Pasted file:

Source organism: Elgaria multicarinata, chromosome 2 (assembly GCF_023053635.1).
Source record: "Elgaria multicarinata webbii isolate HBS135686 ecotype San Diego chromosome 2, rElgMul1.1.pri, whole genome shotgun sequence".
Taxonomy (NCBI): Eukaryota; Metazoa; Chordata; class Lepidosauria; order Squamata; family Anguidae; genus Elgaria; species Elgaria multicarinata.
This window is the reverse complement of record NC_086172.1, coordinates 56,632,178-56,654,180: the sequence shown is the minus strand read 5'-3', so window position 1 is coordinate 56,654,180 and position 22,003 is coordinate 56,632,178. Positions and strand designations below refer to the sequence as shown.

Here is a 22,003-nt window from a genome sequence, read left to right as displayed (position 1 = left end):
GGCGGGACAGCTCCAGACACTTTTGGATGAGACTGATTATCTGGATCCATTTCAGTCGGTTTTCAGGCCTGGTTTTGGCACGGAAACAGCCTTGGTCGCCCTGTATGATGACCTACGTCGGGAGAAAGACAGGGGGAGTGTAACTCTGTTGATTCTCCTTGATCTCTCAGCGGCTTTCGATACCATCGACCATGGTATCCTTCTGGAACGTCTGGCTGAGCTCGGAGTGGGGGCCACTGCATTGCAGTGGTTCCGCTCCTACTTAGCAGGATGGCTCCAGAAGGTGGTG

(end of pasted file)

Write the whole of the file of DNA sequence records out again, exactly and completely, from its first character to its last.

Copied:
Source organism: Elgaria multicarinata, chromosome 2 (assembly GCF_023053635.1).
Source record: "Elgaria multicarinata webbii isolate HBS135686 ecotype San Diego chromosome 2, rElgMul1.1.pri, whole genome shotgun sequence".
Taxonomy (NCBI): Eukaryota; Metazoa; Chordata; class Lepidosauria; order Squamata; family Anguidae; genus Elgaria; species Elgaria multicarinata.
This window is the reverse complement of record NC_086172.1, coordinates 56,632,178-56,654,180: the sequence shown is the minus strand read 5'-3', so window position 1 is coordinate 56,654,180 and position 22,003 is coordinate 56,632,178. Positions and strand designations below refer to the sequence as shown.

Here is a 22,003-nt window from a genome sequence, read left to right as displayed (position 1 = left end):
GGCGGGACAGCTCCAGACACTTTTGGATGAGACTGATTATCTGGATCCATTTCAGTCGGTTTTCAGGCCTGGTTTTGGCACGGAAACAGCCTTGGTCGCCCTGTATGATGACCTACGTCGGGAGAAAGACAGGGGGAGTGTAACTCTGTTGATTCTCCTTGATCTCTCAGCGGCTTTCGATACCATCGACCATGGTATCCTTCTGGAACGTCTGGCTGAGCTCGGAGTGGGGGCCACTGCATTGCAGTGGTTCCGCTCCTACTTAGCAGGATGGCTCCAGAAGGTGGTG